During the Civil War San Antonio was not deeply involved in the secessionist cause, due in part to the fact that many of the city’s residents, notably those of German or Mexican ancestry, supported the Union. After the war San Antonio prospered as a center of the cattle culture. There is an argument to be made that it was in San Antonio that the American cowboy originated, since it was there that Spanish and Mexican techniques of herding cattle on horseback were transferred to anglo American cattle ranchers. It is undoubted that major cattle trails, including the Chisholm Trail, began in San Antonio. It was for this reason that promoter “Bet a Million” Gates chose San Antonio to demonstrate the value of barbed wire. In 1876 he fenced off Alamo Plaza with the new invention then had cowboys drive a herd of cattle into the wire. When the wire held the cattle many of the ranchers in attendance placed orders for the new product. San Antonio was thus crucial both to the beginning and ending of the open range period in American ranching culture.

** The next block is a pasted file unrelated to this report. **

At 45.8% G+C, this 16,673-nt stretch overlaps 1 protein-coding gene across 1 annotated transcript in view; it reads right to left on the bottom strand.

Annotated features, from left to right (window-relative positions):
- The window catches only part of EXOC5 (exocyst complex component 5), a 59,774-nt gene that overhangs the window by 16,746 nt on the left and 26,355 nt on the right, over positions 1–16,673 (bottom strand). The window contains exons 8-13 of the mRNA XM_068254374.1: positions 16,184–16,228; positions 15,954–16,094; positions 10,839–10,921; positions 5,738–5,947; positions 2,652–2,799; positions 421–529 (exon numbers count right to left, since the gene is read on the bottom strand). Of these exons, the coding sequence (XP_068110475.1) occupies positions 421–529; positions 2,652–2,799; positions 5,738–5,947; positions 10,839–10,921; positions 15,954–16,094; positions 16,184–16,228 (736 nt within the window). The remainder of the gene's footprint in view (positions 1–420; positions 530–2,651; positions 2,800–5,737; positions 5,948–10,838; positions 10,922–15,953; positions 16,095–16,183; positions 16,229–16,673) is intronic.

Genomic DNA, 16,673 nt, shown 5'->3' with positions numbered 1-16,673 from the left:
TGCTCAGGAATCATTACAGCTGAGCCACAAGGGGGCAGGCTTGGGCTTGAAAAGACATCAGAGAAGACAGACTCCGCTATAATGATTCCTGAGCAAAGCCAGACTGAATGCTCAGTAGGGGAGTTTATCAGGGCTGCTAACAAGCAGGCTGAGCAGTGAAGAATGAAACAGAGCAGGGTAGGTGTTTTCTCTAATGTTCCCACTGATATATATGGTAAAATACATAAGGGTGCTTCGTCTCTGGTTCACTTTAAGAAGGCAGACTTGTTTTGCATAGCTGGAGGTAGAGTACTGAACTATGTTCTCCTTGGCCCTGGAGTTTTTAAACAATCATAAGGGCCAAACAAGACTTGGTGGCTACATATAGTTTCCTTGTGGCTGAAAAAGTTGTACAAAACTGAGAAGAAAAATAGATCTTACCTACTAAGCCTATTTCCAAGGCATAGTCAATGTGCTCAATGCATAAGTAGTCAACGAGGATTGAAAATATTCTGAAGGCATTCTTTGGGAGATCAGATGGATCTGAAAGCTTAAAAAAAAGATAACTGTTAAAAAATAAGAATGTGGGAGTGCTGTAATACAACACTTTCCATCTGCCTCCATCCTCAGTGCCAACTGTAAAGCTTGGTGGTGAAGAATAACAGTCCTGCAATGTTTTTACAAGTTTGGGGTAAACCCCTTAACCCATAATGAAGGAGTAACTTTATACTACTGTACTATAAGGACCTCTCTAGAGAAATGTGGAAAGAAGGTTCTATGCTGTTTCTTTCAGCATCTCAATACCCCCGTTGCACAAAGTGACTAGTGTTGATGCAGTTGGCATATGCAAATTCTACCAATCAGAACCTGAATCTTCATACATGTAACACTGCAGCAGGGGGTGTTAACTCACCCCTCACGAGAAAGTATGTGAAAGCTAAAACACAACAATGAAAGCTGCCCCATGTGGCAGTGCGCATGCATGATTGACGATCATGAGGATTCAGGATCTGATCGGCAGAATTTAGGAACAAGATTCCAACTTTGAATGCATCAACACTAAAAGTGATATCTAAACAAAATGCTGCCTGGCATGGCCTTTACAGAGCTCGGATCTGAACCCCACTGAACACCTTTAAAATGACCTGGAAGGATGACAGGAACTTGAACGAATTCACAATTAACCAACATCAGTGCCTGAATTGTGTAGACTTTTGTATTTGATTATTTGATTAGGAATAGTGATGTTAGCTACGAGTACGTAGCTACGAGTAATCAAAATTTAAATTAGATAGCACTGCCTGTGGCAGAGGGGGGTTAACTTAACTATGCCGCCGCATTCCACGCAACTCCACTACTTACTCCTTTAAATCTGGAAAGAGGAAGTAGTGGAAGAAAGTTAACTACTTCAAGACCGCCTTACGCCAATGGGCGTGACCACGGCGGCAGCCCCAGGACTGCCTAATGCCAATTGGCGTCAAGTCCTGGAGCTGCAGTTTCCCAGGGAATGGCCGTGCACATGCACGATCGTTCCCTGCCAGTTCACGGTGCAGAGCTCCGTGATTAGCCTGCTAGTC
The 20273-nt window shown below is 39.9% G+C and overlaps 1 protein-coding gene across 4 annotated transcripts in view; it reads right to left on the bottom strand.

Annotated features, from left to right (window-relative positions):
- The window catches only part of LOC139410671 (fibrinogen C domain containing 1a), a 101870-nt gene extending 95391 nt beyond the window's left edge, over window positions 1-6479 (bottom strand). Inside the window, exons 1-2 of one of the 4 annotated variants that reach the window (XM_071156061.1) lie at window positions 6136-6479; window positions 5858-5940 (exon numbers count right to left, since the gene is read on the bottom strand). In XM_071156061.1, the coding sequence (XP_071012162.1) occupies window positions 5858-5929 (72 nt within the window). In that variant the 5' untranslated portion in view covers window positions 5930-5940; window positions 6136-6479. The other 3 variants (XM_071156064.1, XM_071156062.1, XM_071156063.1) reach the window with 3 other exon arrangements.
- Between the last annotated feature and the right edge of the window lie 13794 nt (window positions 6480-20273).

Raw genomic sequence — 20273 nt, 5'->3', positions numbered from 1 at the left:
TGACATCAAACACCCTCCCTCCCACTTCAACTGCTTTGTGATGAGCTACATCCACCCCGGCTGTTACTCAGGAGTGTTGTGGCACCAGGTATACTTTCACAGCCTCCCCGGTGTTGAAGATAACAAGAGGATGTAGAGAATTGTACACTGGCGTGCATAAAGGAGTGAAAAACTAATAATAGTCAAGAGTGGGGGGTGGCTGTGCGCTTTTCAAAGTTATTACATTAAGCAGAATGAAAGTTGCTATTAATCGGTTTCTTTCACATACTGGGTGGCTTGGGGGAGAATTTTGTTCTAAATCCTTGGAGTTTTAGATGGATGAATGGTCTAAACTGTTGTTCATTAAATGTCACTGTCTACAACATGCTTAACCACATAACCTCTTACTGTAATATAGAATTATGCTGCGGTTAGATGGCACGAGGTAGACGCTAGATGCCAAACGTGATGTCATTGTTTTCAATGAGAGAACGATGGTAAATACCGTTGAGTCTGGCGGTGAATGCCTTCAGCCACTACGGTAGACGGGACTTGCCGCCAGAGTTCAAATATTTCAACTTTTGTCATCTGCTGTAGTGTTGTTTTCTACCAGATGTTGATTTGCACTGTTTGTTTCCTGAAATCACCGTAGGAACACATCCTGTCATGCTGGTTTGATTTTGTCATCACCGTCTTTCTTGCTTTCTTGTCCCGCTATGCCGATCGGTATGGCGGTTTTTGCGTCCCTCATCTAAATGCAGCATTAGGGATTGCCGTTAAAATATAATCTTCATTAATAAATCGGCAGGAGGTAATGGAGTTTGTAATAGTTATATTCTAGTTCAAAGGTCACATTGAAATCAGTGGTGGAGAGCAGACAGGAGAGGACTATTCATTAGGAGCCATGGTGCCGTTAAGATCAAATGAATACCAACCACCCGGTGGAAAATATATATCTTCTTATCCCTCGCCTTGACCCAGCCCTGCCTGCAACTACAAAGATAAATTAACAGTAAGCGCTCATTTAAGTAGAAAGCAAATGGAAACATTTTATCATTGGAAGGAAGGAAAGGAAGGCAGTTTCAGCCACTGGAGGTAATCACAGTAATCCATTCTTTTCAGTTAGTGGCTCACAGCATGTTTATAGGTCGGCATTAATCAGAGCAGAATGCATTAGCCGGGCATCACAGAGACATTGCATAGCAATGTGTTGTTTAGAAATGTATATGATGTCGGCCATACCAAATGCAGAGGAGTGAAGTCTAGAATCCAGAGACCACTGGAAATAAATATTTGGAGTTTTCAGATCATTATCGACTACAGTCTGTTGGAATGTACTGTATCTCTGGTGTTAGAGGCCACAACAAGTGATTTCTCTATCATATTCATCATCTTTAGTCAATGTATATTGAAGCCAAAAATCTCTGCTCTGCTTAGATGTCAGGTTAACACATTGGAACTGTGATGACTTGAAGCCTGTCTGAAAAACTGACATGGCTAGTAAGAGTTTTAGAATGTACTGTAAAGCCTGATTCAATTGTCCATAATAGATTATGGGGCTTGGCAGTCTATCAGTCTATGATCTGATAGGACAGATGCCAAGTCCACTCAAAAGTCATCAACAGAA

During this period San Antonio remained a frontier city. Its isolation and its diverse cultures gave it the reputation as a beautiful and exotic place. When Frederick Law Olmstead, the architect who would two years later design Central Park in New York City, visited San Antonio in 1856 he described San Antonio as having a, “jumble of races, costumes, languages, and buildings,” which gave it a quality which only New Orleans could rival in, “odd and antiquated foreignness.” Much of the mystique which drives today’s tourist industry in San Antonio has it origins, then, in a sense of the uniqueness of the city which is over 150 years old.In 1877 the first railroad reached San Antonio and the city was no longer on the frontier but began to enter the mainstream of American society. At the beginning of the 20th century the streets of downtown, the old Spanish and Mexican city, were widened to accommodate street cars and modern traffic. In the process many historic building were destroyed. These included the Veramendi House, the home of the prominent family into which Jim Bowie had married when he came to city. Standing on the southwest side of the intersection of Houston and Soledad Streets this building was a massive quadrangle built of adobe around a central courtyard in the typical Mexican style. When the street was widened by 20 feet the building was leveled.  Like many municipalities in the American Southwest, San Antonio experiences steady population growth. The city’s population has nearly doubled in 35 years, from just over 650,000 in the 1970 census to an estimated 1.2 million in 2005 through both steady population growth and land annexation (considerably enlarging the physical area of the city).